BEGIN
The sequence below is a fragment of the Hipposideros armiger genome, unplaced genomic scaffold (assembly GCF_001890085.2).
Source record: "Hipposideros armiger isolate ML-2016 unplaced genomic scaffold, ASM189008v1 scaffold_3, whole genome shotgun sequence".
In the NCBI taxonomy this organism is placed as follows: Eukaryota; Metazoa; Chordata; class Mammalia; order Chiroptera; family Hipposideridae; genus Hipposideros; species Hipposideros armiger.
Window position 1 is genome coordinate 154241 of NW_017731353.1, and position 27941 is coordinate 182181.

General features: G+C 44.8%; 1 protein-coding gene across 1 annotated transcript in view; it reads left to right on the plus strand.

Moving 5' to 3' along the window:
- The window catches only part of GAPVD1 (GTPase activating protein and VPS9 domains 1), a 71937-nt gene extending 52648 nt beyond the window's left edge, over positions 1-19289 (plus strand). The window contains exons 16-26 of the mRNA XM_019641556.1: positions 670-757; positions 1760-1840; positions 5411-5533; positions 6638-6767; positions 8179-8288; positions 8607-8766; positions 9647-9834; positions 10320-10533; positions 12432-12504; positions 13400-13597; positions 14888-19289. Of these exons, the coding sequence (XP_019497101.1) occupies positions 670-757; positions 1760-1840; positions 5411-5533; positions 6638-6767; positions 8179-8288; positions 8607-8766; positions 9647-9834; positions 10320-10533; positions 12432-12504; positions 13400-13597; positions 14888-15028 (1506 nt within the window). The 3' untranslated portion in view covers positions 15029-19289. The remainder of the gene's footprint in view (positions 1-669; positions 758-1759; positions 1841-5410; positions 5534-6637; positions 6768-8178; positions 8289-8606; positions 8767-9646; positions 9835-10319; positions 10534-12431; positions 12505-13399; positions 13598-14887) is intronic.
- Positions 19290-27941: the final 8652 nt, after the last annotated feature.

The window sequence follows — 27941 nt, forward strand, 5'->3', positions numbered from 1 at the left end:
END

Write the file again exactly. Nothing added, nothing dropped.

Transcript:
The sequence below is a fragment of the Hipposideros armiger genome, unplaced genomic scaffold (assembly GCF_001890085.2).
Source record: "Hipposideros armiger isolate ML-2016 unplaced genomic scaffold, ASM189008v1 scaffold_3, whole genome shotgun sequence".
In the NCBI taxonomy this organism is placed as follows: Eukaryota; Metazoa; Chordata; class Mammalia; order Chiroptera; family Hipposideridae; genus Hipposideros; species Hipposideros armiger.
Window position 1 is genome coordinate 154241 of NW_017731353.1, and position 27941 is coordinate 182181.

General features: G+C 44.8%; 1 protein-coding gene across 1 annotated transcript in view; it reads left to right on the plus strand.

Moving 5' to 3' along the window:
- The window catches only part of GAPVD1 (GTPase activating protein and VPS9 domains 1), a 71937-nt gene extending 52648 nt beyond the window's left edge, over positions 1-19289 (plus strand). The window contains exons 16-26 of the mRNA XM_019641556.1: positions 670-757; positions 1760-1840; positions 5411-5533; positions 6638-6767; positions 8179-8288; positions 8607-8766; positions 9647-9834; positions 10320-10533; positions 12432-12504; positions 13400-13597; positions 14888-19289. Of these exons, the coding sequence (XP_019497101.1) occupies positions 670-757; positions 1760-1840; positions 5411-5533; positions 6638-6767; positions 8179-8288; positions 8607-8766; positions 9647-9834; positions 10320-10533; positions 12432-12504; positions 13400-13597; positions 14888-15028 (1506 nt within the window). The 3' untranslated portion in view covers positions 15029-19289. The remainder of the gene's footprint in view (positions 1-669; positions 758-1759; positions 1841-5410; positions 5534-6637; positions 6768-8178; positions 8289-8606; positions 8767-9646; positions 9835-10319; positions 10534-12431; positions 12505-13399; positions 13598-14887) is intronic.
- Positions 19290-27941: the final 8652 nt, after the last annotated feature.

The window sequence follows — 27941 nt, forward strand, 5'->3', positions numbered from 1 at the left end: